Teaching the meaning of love

MCM Plant A Kiss Activities

Mateea will kick-off the week with more hibernation activities surrounding the lovely ‘Bear Snores On’ story, and we will also conclude our Polar Ventures by exploring the live of the indigenous people of the North Pole.
However, since Valentine’s Day and Chinese New Year are approaching in quick succession, we this week we will get an early start on Valentine’s  Day via lots of lovely STEAM, Literature & Art activities.
But how can we teach our children the meaning of love on a daily basis?
Well, Plant a Kiss, and enjoy the following thoughts on this existential topic:
Yes, Valentine’s Day is a wonderful opportunity to show appreciation for people we love. It reminds us to tell all of our loved ones (not only our sweethearts), how glad we are that they’re in our lives.
However, when we are bombarded for weeks on end with commercial messages insisting that love equals a heart-shaped box of chocolate, it’s a tough call. So, do we need to give our children Valentine’s Day treats? Well, ask yourself this very question: Would your gift create more fondness, trust, and closeness between you and your child?
See, St Valentine’s Day celebrates the ultimate purpose of life = LOVE, NOT chocolate, right? So, teaching the meaning of love, tolerance and acceptance, how to express love, and what it means to be a good friend, creating loving memories, and spending unhurried time together are certainly more valuable than any gift we can buy. It’s a gift that lasts for a lifetime!
So, leaving the chocolate aside, why not make this day about simple acts of love, kindness and compassion that build true intimacy, trust and connection? I know, it’s certainly easier to buy a gift, but just in case, here are a few simple ways to show and teach our children the meaning of love, and how to express love throughout the year:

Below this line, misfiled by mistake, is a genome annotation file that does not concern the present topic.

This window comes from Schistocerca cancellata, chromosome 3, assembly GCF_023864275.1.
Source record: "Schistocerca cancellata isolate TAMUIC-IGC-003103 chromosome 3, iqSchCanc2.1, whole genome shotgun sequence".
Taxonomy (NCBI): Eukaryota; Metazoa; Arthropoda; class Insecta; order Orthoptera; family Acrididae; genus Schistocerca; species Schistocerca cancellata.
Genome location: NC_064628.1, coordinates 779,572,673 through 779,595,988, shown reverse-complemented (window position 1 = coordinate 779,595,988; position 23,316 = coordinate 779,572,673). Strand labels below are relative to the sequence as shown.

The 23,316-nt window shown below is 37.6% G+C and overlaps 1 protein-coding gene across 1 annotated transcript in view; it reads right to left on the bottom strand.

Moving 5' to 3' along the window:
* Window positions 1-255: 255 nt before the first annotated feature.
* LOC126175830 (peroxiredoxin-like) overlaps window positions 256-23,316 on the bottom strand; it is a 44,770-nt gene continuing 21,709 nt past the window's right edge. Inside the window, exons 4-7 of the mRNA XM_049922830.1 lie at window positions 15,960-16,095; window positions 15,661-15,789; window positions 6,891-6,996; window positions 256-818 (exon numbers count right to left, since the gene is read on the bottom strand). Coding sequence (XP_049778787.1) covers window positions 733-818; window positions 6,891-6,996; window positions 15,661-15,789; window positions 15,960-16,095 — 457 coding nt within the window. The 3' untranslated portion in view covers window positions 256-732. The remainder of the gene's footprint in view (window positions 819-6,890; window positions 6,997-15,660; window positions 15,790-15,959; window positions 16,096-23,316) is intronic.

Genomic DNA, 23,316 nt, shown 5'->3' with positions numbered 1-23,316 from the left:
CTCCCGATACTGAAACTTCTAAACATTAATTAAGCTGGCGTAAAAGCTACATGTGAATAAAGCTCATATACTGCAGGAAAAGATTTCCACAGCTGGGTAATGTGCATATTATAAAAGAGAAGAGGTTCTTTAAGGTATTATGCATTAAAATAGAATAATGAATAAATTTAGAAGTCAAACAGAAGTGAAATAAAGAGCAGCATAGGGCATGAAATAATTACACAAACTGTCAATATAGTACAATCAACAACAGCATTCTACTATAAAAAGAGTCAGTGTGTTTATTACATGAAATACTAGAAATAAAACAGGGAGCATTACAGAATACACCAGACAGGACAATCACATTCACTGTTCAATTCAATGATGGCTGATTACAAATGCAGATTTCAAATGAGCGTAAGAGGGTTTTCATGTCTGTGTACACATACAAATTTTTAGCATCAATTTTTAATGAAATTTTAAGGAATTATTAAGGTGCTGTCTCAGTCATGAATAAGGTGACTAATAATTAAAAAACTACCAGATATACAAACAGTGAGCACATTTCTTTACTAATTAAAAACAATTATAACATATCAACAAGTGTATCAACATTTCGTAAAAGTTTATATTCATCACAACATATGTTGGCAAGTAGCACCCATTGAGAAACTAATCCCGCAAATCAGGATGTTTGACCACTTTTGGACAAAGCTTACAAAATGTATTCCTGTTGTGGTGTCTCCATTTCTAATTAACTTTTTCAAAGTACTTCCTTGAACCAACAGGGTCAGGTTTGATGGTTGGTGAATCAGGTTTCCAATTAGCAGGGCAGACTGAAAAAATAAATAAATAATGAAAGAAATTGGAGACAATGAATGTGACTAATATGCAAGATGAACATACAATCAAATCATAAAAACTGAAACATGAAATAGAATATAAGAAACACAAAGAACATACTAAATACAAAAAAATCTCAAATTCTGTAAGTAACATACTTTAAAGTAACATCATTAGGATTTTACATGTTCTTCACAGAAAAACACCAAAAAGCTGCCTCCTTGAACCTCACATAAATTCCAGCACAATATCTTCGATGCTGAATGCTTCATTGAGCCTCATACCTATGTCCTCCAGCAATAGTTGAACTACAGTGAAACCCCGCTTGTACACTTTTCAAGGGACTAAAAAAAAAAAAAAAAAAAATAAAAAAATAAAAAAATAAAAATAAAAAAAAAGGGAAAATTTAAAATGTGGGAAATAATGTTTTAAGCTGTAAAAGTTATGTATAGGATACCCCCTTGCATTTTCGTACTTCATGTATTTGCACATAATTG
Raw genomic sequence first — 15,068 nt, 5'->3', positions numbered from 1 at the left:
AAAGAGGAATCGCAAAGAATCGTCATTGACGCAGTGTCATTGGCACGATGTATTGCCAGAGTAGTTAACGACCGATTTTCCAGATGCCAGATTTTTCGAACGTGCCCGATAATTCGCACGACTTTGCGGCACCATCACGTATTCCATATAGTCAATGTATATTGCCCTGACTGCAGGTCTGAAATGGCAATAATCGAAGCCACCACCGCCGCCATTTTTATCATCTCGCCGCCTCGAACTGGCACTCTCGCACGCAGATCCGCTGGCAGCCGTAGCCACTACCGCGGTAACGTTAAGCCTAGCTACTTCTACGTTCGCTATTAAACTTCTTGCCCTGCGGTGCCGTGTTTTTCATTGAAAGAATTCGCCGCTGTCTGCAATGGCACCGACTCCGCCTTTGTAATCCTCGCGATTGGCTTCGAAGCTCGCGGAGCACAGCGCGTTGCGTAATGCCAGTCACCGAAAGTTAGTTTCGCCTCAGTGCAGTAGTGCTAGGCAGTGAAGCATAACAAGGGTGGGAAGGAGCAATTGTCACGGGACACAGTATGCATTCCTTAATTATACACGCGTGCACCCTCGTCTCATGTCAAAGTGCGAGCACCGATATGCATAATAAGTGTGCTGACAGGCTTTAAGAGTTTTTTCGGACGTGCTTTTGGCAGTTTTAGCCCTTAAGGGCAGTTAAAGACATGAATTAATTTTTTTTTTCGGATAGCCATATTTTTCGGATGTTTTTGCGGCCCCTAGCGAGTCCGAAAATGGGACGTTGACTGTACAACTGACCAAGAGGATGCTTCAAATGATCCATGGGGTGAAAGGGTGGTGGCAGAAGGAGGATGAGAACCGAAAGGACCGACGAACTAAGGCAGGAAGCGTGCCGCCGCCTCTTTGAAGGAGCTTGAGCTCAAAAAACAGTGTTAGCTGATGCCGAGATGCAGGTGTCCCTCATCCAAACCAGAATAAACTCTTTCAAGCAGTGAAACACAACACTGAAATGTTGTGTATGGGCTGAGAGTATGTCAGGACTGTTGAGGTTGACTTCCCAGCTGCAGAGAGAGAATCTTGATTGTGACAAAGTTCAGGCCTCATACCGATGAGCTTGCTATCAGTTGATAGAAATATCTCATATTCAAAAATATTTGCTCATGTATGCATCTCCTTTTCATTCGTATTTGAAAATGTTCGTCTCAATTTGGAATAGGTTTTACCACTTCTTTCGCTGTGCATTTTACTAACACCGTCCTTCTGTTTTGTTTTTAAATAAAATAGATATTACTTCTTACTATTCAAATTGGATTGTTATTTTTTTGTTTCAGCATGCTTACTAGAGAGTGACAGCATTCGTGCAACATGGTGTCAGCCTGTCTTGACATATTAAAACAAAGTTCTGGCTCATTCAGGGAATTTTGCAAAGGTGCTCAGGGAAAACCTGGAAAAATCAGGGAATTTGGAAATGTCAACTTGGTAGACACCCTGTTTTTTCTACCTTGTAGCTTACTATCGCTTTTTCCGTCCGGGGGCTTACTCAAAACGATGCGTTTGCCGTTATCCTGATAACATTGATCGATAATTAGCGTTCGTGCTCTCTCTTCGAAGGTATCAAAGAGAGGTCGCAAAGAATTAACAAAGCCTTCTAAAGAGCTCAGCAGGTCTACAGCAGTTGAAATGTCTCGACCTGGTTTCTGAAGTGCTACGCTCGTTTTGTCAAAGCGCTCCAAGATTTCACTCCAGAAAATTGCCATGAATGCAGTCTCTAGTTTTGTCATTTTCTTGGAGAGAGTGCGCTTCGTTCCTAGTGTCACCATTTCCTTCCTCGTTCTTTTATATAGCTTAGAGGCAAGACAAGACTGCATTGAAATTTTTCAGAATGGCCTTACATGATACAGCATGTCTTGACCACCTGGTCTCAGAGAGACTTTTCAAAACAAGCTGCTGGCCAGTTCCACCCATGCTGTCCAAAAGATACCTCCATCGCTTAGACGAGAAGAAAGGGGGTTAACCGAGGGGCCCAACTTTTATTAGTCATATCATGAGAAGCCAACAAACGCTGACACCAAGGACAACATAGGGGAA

Modeling and teaching our children about love, friendship, kindness, and inclusion. Being a conscious role model is as important as any other teaching strategy. By watching us give gifts of kindness, time, compassion, respect, and thoughtfulness to the people we love – not just on holidays but throughout the year – they will learn that “I love you” means so much more than three words inscribed on a candy heart.
Expressing “I love you” in words and notes: Giving and expressing love can be very powerful for both the giver and the receiver. A simple note that says, “I love you,” under a pillow, in a backpack, or in a lunch bag can remind our kids throughout the day of our love for her, even when we are absent. Also, let’s think of ways to show gratitude, compassion, and love for the world and community, and share these ideas with our children.
Spending meaningful time together, and being a trustworthy friend. As busy parents and educators, we often find ourselves rushing from place to place and chore to chore. Even though it’s difficult, let’s turn off the televisions, put down the cell phones, be attentive and listen, and spend truly meaningful time with our children, rather than just near them.
Celebrating our children’s best efforts rather than focus on achievements. Let’s make sure that we offer words of encouragement to recognise your child’s efforts, even if they don’t result in winning achievements.
Letting go, listen, and laugh. How can we find time to deepen our connection with our children, given how busy most of us are? Well, let’s show our kids that we love them by slowing down, even if it’s only one day a week. Let’s lie on the couch and read a book together even when our e-mails are waiting to be answered. Let’s take a walk together, and ask our children what they want to talk about and listen intently, even if we had something else on our minds. Let’s daydream with them. Simple thoughts and conversations can spark the imagination, plant a seed of curiosity, or begin a dream.  So, let’s dream big: Let’s try to make Every Day Valentine’s Day!  We all deserve it!